It has been a very long time since I have written a new post on my blog. Nancy Stordahl who blogs at Nancy’s Point presented a summer blogging challenge. Never one to back down from a challenge and needing to get back into my blog, I decided to go for it! Thank you, Nancy, for this challenge to answer 10 random cancer-related questions. So here goes:
1. Share anything you want about your cancer diagnosis (or your loved one’s). Share your age, cancer type, stage, when you were diagnosed, family history (if any), your reaction, how you learned the news, or whatever you’re comfortable with sharing.
I was diagnosed when I was 58 years old, October of 2004, with Invasive Ductal Carcinoma, Stage IIB, Her2+, Lymph nodes negative. My mother was diagnosed with breast cancer when she was 58 years old in 1978 and passed away at 66 years old from a pulmonary embolism secondary to Metastatic Breast Cancer. She was my best friend and I lost her when I was 38 years old. She had a lumpectomy followed by radiation that turned her breast and arm into brown parchment paper. I do not believe there was any margin checking or lymph node biopsies, but so much of that time was a blur that I can’t honestly remember many details.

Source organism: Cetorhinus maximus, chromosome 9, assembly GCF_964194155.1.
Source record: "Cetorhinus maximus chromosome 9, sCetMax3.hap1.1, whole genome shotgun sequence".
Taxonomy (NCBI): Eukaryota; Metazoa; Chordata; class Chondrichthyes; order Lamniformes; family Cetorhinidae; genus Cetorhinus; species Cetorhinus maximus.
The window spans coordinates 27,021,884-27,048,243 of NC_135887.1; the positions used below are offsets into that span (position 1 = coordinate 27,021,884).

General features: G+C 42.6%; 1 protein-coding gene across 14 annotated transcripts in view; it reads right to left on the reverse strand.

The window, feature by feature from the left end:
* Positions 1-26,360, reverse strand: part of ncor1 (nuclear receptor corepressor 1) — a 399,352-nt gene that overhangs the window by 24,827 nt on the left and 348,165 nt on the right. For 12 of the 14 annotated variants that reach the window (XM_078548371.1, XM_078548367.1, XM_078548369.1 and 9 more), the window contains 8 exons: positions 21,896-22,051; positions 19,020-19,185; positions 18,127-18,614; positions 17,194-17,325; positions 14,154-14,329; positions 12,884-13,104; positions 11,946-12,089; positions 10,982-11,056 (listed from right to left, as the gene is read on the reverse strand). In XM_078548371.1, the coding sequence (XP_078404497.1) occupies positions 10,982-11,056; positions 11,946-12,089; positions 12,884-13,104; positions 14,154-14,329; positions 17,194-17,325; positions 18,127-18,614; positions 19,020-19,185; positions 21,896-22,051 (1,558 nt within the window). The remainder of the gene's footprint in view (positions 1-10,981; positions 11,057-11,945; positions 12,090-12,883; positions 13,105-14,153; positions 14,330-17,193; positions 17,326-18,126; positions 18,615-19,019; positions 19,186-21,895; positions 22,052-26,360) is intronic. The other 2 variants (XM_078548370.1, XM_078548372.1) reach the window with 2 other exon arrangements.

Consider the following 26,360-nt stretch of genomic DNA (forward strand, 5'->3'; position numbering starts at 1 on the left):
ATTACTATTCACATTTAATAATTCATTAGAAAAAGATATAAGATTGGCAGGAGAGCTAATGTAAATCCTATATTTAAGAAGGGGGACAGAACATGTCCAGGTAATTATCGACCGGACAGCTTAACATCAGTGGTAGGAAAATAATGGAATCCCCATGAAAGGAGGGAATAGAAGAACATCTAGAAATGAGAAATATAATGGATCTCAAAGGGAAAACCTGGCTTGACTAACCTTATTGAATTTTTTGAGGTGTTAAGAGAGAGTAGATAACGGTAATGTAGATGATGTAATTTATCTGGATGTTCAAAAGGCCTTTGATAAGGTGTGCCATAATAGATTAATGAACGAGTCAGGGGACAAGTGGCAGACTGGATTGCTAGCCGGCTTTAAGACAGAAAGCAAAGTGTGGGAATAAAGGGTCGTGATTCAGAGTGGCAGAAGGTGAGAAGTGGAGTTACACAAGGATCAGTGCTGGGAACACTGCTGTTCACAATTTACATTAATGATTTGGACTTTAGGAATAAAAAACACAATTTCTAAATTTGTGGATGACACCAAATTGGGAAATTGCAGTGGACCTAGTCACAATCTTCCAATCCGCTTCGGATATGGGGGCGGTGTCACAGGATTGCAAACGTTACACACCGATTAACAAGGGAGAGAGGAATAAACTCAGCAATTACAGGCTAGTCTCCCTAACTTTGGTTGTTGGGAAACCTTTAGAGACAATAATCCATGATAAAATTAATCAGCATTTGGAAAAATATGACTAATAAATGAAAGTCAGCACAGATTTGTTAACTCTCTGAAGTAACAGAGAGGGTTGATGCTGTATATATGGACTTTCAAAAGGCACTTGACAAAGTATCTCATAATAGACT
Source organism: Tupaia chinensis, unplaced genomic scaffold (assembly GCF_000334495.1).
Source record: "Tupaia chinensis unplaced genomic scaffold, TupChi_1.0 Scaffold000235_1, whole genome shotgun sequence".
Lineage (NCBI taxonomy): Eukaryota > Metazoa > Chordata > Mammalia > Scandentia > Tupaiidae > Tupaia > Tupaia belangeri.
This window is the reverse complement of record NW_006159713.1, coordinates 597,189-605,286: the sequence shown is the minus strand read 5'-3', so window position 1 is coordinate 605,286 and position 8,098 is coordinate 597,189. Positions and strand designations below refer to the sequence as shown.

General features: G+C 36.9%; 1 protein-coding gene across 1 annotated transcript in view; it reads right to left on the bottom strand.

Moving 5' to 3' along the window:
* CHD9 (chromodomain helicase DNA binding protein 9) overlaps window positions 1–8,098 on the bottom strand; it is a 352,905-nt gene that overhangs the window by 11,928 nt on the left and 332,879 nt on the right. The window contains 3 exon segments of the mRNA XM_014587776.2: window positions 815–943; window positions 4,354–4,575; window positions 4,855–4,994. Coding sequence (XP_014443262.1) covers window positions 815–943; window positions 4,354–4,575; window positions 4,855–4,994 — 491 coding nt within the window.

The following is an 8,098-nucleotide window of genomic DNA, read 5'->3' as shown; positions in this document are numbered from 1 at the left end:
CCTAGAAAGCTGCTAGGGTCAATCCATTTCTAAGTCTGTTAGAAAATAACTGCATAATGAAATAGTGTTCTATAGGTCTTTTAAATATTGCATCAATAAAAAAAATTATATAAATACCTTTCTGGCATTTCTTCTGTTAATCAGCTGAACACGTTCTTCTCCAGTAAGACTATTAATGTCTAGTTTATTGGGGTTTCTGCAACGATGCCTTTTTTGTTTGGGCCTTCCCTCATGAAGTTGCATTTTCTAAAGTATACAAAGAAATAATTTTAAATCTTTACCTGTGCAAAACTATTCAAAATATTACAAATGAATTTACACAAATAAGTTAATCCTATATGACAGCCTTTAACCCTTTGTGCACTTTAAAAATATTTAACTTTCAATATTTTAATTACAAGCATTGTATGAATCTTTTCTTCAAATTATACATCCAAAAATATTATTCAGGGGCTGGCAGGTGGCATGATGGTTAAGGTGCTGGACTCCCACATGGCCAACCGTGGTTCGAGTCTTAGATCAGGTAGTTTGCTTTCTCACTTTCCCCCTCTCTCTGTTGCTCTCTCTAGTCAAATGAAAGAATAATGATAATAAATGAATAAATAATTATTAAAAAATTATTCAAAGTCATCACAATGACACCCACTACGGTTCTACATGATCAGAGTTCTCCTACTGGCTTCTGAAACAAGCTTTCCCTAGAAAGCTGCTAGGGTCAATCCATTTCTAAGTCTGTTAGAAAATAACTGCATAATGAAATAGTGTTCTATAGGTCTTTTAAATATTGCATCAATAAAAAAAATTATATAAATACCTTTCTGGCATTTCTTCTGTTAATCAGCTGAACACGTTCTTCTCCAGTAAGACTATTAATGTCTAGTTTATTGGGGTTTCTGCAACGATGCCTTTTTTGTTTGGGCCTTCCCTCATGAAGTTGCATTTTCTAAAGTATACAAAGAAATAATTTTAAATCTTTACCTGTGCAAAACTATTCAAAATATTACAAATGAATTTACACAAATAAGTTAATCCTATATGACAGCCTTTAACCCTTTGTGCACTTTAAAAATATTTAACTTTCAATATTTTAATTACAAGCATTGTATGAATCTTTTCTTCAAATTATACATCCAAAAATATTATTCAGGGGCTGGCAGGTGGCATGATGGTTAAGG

As for me, I discovered my own mass. I had been for my yearly Gyn appointment in July where nothing was detected, but by October, I had a 3 centimeter mass. I was sent for a mammography (it had been almost a year since my last mammography.) Immediately, following the mammography, I was rushed into utra-sound where the sonographer immediately went to get the radiologist. She informed me that what they were seeing was “worrisome.” Not the words you want to hear! Everything moved very fast from that point. Next step, needle biopsy with my surgeon.
I was called at work (medical social worker in a medical center working on the oncology unit at the time of diagnosis) by my surgeon’s nurse practitioner. I can remember the sound, tone of her voice, and every word she said. She was very compassionate, professional, and provided me with very limited information. “Your needle biopsy shows abnormal cells.” The surgeon would like to see you NOW. When I attempted to get her to provide me with more detailed information regarding “abnormal cells,” she would not discuss any further. Since I had to leave work and drive 45 minutes to reach my surgeon’s office, I was able to do so with some degree of denial. I mean abnormal cells might mean pre-cancerous cells. Right? Denial can be a wonderful short term coping mechanism.